The Last Horror Film / Fanatic (1982)

I had such amazing time watching this. I only got acquainted with Spinelli through watching the original Maniac very recently and he really is quickly becoming one of my favorite actors. It’s incredible how much Spinell can alter his entire presence by just becoming a bit sweaty. He goes from a chubby, very mild mannered looking fella to a complete creep in an instant when you add some drops of water on his face, it’s uncanny.He’s such a force of nature that he carries the entire movie just by his sheer charm.

In essence the movie is the perfect combination of comedy and horror. It builds suspense very effectively and keeps up the momentum with nicely timed murders and brilliant use of foreshadowing by doing cuts to a close up of a film splicer where the featured film cells spotlight the next victim whose head the murderer then manically scratch off with a knife. You laughing throughout the entire movie with all the small and bizarre antics Joe’s character gets into when he treads around Cannes, trying to get his film idea off the ground, stalking his favorite actress and turning his hotel room to resemble a demented shrine. Setting the story in Cannes really lent itself to form a very exotic setting and the background also plays well with the film making obsession Spinell’s character is consumed by. I knew the big twist in the end thanks to having read the entire story synopsis on Wikipedia, but the movie did a remarkable job of not letting that bother the story. The set up for the serial killings and the way the movie manipulates you to aim your suspicions regarding the real killer’s identity are very well done.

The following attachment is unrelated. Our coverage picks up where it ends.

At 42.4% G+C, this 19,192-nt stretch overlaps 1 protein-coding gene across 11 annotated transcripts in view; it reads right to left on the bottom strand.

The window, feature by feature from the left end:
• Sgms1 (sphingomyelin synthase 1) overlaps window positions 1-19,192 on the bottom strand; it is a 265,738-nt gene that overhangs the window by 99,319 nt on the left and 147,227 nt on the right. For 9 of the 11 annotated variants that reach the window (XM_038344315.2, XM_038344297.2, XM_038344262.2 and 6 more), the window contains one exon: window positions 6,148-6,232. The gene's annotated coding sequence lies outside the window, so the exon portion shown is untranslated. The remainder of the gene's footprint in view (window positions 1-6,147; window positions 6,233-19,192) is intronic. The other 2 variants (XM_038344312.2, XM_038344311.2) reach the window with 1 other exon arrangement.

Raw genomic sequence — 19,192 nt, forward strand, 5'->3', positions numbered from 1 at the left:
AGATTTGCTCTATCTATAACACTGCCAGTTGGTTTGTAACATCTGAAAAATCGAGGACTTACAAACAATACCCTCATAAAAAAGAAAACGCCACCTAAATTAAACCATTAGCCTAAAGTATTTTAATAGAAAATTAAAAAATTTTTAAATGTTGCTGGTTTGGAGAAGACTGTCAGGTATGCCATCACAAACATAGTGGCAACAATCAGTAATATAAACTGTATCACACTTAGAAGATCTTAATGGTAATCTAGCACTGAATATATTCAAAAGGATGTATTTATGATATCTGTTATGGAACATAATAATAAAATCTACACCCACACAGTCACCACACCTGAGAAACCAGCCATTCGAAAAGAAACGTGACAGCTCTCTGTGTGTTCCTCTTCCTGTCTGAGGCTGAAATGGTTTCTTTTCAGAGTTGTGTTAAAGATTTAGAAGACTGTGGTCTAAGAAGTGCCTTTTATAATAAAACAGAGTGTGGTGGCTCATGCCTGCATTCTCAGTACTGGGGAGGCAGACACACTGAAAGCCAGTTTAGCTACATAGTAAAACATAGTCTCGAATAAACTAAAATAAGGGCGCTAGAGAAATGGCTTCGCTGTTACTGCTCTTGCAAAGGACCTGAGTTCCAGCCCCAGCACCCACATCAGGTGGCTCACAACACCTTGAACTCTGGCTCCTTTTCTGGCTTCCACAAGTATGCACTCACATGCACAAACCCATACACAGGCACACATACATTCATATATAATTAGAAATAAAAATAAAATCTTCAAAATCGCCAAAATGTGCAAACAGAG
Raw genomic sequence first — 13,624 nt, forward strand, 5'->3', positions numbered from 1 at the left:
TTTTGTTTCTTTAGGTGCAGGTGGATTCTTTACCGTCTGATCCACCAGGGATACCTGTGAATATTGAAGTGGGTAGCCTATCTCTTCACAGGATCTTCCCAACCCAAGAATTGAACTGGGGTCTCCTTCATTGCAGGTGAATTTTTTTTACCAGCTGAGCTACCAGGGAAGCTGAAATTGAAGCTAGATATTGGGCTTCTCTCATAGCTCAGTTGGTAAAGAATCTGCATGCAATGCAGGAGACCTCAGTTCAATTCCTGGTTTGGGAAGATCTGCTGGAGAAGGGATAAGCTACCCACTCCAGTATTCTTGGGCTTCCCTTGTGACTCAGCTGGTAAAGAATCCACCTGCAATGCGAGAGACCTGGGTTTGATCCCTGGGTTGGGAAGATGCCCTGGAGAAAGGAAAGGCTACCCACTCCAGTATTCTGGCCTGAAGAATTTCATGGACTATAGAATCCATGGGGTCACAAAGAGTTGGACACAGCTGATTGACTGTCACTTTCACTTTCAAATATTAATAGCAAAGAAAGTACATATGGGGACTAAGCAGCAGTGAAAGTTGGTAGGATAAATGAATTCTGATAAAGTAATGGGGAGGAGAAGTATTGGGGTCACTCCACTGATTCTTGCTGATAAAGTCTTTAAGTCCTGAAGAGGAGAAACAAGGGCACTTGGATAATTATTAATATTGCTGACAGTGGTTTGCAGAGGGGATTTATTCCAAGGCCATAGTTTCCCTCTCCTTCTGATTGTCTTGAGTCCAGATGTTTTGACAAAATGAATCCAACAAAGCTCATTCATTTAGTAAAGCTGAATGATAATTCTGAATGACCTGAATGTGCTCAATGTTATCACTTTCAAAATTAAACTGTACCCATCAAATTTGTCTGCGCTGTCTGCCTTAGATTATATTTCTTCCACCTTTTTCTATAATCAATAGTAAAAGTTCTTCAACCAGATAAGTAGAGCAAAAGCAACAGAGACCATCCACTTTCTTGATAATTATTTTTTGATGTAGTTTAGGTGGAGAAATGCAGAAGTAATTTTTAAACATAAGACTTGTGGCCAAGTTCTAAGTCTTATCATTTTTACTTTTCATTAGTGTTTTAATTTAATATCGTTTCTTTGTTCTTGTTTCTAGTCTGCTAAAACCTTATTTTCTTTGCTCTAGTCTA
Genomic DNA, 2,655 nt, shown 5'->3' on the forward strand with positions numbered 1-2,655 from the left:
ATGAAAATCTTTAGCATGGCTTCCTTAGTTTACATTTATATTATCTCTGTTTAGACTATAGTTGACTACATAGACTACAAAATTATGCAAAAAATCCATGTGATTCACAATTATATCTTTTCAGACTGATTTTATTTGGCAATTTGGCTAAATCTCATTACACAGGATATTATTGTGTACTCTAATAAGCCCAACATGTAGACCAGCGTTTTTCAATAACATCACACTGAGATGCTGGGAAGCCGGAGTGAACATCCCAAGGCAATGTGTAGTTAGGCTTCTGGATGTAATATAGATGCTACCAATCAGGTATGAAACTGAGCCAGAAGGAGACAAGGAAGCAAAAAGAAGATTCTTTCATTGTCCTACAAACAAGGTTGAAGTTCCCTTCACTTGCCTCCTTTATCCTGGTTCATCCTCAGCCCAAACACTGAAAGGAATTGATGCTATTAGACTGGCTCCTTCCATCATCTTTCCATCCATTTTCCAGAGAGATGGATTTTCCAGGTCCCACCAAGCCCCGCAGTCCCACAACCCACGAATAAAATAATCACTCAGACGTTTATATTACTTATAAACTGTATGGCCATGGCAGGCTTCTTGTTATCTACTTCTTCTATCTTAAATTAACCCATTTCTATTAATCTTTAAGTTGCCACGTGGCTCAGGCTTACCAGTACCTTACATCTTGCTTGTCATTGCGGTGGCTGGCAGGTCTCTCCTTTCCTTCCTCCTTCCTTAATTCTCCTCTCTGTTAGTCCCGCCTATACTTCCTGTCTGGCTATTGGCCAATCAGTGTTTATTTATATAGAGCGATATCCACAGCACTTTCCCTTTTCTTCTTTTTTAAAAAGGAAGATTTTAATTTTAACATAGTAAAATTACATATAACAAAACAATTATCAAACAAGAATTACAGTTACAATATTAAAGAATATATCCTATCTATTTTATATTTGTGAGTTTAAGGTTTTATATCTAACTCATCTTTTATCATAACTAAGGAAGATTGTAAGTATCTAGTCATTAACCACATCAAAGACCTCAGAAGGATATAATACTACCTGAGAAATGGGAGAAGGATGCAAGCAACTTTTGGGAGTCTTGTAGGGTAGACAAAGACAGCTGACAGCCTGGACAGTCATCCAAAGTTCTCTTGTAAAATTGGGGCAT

Joe really gets to show a lot of his acting range in this movie, especially in the magnificent daydream sections where he’s imagining himself as both a famous and flamboyant maestro style movie director with a completely white suit and cape(!) as well as the polar opposite of that in a more wormy, sweaty, awkward bowtie wearing movie fanboy version of himself. And then there are his antics in the hotel room where he amongst other things fondles a still image projection of the movie starlet played by Munro who Joe’s character has basically been stalking like a maniac through the entire movie. The surreal elements just come out of nowhere and give you a hard slap in the face, at which point you’ll immediately ask for seconds. It feels entirely bizarre to me that after making such a great movie as this, David Winters the director  went on to make something as awful as Space Mutiny only few years later.


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